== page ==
When did I stop eating bread, ricotta and honey, like I was at college, and start eating muesli and oatmeal? Probably during the graduate year in Bra. The international atmosphere and the multitude of food habits made me crave for diversity, for foreign flavors, for novelty. I began with muesli and yogurt, being perhaps the easiest step; then, I embraced the warming creaminess of oatmeal during those cold snowy days in Vermont, encouraged by J’s presence. What I found was a revelation about myself, too: those two breakfasts were the ones I felt most mine, the ones which suited me the best –they nourished me, satisfied my slight sweet tooth and my cravings for health and balance.
Realising and accepting that my ideal breakfast will never be “Italian” meant becoming aware that origin doesn’t necessarily describe tastes or inclinations. That I was allowed to prefer something else; that liking oatmeal more than cornetto was completely fine and acceptable; that there are no set rules, but only preferences, moods, and exceptions. Like these buns, for example. They are an evidence of these exceptions.
Raisin buns are part of the frame in any memory of any bakery window I can recall from childhood. Little ones, almost bite-size, or large spongy ones, or even long, aubergine-shaped ones, I loved them all equally. Mum would buy one ore two from time to time at the local bakery, together with the rest of the bread shopping, and I was alowed to have one for breakfast the morning after, slathered with strawberry jam. Grandma was also used to get a large pagnottella con l’uva every Wednesday, the kind that had polenta in it, soft and doughy as a pillow, and she would save half for me every time. I liked raisin buns more than any packaged cake. It was my special breakfast treat, alongside a sporadic slice of leftover crostata my mum would bake twice a year. They were nothing fancy, these little buns: simple, slightly buttery and not too sweet white bread dough, enriched with raisins and glazed with some egg wash. But they were exactly what I liked –sweet but not sugary, soft but not cake-y.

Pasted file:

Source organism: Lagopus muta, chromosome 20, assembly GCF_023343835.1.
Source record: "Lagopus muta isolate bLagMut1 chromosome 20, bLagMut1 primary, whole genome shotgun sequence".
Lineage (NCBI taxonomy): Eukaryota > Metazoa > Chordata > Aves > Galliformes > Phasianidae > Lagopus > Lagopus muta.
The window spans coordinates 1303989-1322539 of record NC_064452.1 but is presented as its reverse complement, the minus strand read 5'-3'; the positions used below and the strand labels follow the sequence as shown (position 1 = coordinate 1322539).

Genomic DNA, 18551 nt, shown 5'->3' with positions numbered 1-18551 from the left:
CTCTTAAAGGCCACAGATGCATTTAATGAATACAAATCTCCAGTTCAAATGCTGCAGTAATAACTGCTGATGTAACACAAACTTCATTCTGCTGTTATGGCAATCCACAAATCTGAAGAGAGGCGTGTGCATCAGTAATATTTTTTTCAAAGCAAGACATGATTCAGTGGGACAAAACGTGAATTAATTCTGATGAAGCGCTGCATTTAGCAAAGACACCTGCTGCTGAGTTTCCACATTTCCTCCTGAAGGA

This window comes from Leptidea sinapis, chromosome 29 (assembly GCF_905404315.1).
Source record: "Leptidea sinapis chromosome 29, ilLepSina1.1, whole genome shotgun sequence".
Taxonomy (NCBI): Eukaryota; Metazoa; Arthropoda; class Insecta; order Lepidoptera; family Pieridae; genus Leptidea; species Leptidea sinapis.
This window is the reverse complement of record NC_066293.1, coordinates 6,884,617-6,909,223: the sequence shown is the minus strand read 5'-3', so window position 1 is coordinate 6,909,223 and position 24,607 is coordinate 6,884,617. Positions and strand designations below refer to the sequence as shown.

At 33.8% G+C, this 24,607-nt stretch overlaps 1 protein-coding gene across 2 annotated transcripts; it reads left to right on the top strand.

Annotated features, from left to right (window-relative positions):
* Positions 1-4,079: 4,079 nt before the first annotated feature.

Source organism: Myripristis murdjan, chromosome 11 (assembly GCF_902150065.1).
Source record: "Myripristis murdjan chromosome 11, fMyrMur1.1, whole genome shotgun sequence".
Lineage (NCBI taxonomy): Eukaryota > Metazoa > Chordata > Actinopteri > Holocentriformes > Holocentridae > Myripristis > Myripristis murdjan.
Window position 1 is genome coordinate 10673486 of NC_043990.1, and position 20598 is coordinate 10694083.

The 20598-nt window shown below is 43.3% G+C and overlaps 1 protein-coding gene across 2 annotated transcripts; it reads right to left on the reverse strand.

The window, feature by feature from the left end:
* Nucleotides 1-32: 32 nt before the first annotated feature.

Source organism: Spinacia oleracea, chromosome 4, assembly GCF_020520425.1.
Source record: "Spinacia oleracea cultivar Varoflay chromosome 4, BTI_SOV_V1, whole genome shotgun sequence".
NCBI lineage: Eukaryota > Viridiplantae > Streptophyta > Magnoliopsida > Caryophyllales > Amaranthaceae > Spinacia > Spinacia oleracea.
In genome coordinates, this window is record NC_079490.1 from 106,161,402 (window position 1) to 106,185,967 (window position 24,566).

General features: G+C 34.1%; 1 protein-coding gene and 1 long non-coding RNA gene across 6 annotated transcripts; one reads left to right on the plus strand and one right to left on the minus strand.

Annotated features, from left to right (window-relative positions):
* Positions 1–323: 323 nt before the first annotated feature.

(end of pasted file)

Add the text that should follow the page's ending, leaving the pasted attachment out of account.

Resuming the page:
Throughout the years, raisin buns have always been the ones which got my attention when in the mood for something different and a bit special –now, together with pancakes. They are another small link to my roots and memories, which I like reviving from time to time in my kitchen, wherever I am.
So here are a recipe and some thoughts I wanted to share for this month’s Italian Table Talk, dedicated to the rituals of breakfast, where together with these buns you’ll find Emiko‘s delightful cherry crostatine (and some tips on the perfect breakfast in Florence), Jasmine‘s home-y and comforting torta margherita, and Giulia‘s classic Italian cornetti.
Preheat the oven to 190C/375F. Brush the top of each bun with the egg wash. Place the baking sheet in the oven and bake for 20-25 minutes, until buns puffy and deep golden. Remove and let cool for 5-10 minutes. Serve warm.